We've realistically been hearing about looming debt crises all our lives, but assuming the Tax Foundation's modeling is correct, conservative deficit hawks should love the Jindal tax plan. Indeed, if under the Jindal plan revenues really decline by $9 trillion, odds are the federal deficit will decline too. Investors aren't stupid, the market for Treasury debt is very sophisticated and deep, so if Jindal really intends to collapse federal revenues, investors certainly won't line up as eagerly to buy federal debt.

Going back to Apple, if its investors see its record debt as a problem, then the solutions are very simple: it should fire its brilliant product designer in Jony Ive, and follow that by discontinuing the iPhone. If it does, readers can rest assured that Apple won't be able to run up billions in debt anymore, let alone do so cheaply.

Applying this same thinking to the U.S., if deficits terrify us, let's simply tax the 1 percent at a 100 percent rate on both income and capital gains. If so, economic activity in the U.S. will collapse and the U.S.'s ability to run deficits will cease rather quickly. No sane investor is going to buy the debt of a country intent on impoverishing itself by virtue of sidelining its best and brightest.

And if the above sounds too brutal and austere, how about we abolish all taxation on 1 percenter earnings, along with capital gains? If so, future U.S. borrowing will similarly plummet. We know this simply because the top 1 percent of earners account for somewhere in the range of 40% of federal revenues. In that case, if we cease taxing them altogether, debt offerings from the U.S. Treasury will be very unattractive to investors. Future deficits will decline in response. U.S. debt is only attractive (in the way that Apple debt is) insofar as its backed by the economically talented. Ok, so let's cease taxing the economically talented so that investors stop lending to the U.S. Treasury.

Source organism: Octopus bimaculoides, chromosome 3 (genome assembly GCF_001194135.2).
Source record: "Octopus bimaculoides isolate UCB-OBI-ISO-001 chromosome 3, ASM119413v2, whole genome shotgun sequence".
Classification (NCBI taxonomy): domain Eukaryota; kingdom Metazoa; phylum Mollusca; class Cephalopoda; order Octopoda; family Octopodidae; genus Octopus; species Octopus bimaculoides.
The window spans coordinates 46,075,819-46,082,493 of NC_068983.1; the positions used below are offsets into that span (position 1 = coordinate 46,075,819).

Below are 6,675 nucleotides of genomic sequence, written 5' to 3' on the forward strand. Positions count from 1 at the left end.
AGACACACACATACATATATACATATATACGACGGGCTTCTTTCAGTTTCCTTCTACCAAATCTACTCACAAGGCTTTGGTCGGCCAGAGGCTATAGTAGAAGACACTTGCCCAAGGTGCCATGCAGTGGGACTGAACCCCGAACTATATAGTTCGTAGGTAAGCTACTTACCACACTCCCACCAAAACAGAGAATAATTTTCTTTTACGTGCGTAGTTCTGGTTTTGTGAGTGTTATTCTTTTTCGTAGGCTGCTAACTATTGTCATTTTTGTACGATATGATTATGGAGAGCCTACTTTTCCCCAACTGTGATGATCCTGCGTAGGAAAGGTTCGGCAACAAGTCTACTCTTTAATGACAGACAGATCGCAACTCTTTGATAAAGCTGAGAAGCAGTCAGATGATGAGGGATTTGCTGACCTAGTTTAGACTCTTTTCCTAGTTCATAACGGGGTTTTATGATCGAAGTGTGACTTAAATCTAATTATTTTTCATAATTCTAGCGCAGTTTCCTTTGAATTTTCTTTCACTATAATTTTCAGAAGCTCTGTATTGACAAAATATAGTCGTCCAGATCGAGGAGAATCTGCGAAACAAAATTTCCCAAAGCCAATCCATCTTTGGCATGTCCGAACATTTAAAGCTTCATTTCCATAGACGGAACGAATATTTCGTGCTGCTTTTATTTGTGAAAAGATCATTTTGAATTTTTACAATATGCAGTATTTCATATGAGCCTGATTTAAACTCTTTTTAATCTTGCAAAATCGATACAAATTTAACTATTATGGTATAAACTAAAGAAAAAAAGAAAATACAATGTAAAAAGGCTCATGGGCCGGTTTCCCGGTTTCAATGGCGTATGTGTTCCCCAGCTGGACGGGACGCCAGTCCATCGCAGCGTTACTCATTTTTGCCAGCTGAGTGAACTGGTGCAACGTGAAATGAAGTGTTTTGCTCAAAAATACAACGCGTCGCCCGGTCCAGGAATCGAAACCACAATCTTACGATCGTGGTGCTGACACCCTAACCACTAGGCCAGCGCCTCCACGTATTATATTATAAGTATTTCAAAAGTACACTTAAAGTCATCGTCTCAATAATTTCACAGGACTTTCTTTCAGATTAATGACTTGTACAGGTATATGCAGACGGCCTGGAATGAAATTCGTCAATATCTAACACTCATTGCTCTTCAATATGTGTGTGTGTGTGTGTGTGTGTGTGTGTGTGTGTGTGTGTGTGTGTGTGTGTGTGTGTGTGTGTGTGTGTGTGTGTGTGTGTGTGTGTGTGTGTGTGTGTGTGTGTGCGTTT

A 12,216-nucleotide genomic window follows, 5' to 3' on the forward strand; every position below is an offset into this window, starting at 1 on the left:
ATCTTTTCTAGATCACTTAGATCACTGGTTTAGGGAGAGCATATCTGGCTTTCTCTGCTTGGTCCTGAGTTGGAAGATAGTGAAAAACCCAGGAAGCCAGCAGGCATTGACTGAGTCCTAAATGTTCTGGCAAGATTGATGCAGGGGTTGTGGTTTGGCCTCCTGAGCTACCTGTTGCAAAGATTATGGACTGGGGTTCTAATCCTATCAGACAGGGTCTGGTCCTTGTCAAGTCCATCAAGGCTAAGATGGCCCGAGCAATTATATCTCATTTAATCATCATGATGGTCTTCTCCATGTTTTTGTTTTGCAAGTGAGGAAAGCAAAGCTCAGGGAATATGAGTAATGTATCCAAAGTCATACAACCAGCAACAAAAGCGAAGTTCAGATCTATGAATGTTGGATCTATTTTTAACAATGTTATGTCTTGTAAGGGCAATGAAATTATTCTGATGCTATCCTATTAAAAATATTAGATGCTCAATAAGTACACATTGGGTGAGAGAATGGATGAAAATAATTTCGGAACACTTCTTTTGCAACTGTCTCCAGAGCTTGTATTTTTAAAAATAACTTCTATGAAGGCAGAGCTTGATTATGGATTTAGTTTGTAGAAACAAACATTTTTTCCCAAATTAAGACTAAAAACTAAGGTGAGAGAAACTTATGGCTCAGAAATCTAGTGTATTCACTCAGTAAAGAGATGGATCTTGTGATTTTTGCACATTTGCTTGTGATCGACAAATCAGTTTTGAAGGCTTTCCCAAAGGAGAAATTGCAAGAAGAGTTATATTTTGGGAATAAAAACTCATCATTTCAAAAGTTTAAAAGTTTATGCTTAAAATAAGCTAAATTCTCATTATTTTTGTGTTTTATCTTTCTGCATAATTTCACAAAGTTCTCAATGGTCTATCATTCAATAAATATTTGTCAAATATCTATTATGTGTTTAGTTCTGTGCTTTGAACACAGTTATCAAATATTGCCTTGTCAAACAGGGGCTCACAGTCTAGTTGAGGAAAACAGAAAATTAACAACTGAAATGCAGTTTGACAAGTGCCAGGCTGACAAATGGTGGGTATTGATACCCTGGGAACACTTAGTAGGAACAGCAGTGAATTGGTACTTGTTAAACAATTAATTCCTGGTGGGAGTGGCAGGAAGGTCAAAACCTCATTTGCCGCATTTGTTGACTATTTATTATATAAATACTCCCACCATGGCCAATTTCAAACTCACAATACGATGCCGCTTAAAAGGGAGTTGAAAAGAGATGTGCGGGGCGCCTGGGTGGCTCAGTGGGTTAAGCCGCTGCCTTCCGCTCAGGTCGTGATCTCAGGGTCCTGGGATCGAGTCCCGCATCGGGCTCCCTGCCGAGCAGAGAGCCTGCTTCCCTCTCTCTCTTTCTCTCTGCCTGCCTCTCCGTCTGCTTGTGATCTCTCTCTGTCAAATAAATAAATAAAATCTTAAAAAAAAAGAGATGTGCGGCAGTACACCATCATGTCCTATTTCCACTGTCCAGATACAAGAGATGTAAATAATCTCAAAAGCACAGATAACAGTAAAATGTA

It's been suggested that Donald Trump's tax plan will lead to a $10 trillion revenue hole. Ok, but if that's true deficit hawks should love Trump's tax plan precisely because they're into budgetary balance. If Trump's tax cuts are really going to shrink government revenues (shouldn't we members of the right cheer when politicians have less money to spend?) by $10 trillion, odds are investors won't line up to buy Treasury debt so readily.